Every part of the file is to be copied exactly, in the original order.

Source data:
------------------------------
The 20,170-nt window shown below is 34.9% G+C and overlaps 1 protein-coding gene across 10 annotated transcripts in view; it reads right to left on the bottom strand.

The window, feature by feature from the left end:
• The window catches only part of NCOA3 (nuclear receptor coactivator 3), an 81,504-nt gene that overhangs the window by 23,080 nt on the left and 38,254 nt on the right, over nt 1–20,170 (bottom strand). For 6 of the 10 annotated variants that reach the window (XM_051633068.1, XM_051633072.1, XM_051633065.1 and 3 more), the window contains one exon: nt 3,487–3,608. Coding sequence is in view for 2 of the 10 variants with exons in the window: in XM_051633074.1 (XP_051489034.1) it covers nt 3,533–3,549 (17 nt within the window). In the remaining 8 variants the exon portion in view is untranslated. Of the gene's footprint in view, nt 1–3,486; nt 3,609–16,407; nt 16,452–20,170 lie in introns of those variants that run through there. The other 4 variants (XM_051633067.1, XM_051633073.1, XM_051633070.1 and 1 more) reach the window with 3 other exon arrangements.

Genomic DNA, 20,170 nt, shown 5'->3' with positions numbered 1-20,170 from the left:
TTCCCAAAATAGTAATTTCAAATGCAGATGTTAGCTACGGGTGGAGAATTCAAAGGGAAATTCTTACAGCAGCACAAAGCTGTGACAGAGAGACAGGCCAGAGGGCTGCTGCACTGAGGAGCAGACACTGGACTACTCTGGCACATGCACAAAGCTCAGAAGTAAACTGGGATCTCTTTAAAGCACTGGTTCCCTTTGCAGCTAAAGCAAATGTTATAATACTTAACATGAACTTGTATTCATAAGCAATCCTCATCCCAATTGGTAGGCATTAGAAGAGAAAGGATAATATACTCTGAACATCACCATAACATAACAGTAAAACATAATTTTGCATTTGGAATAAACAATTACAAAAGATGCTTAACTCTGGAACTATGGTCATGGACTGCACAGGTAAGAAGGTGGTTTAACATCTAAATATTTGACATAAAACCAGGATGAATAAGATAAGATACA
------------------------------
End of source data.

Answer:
The 20,170-nt window shown below is 34.9% G+C and overlaps 1 protein-coding gene across 10 annotated transcripts in view; it reads right to left on the bottom strand.

The window, feature by feature from the left end:
• The window catches only part of NCOA3 (nuclear receptor coactivator 3), an 81,504-nt gene that overhangs the window by 23,080 nt on the left and 38,254 nt on the right, over nt 1–20,170 (bottom strand). For 6 of the 10 annotated variants that reach the window (XM_051633068.1, XM_051633072.1, XM_051633065.1 and 3 more), the window contains one exon: nt 3,487–3,608. Coding sequence is in view for 2 of the 10 variants with exons in the window: in XM_051633074.1 (XP_051489034.1) it covers nt 3,533–3,549 (17 nt within the window). In the remaining 8 variants the exon portion in view is untranslated. Of the gene's footprint in view, nt 1–3,486; nt 3,609–16,407; nt 16,452–20,170 lie in introns of those variants that run through there. The other 4 variants (XM_051633067.1, XM_051633073.1, XM_051633070.1 and 1 more) reach the window with 3 other exon arrangements.

Genomic DNA, 20,170 nt, shown 5'->3' with positions numbered 1-20,170 from the left:
TTCCCAAAATAGTAATTTCAAATGCAGATGTTAGCTACGGGTGGAGAATTCAAAGGGAAATTCTTACAGCAGCACAAAGCTGTGACAGAGAGACAGGCCAGAGGGCTGCTGCACTGAGGAGCAGACACTGGACTACTCTGGCACATGCACAAAGCTCAGAAGTAAACTGGGATCTCTTTAAAGCACTGGTTCCCTTTGCAGCTAAAGCAAATGTTATAATACTTAACATGAACTTGTATTCATAAGCAATCCTCATCCCAATTGGTAGGCATTAGAAGAGAAAGGATAATATACTCTGAACATCACCATAACATAACAGTAAAACATAATTTTGCATTTGGAATAAACAATTACAAAAGATGCTTAACTCTGGAACTATGGTCATGGACTGCACAGGTAAGAAGGTGGTTTAACATCTAAATATTTGACATAAAACCAGGATGAATAAGATAAGATACA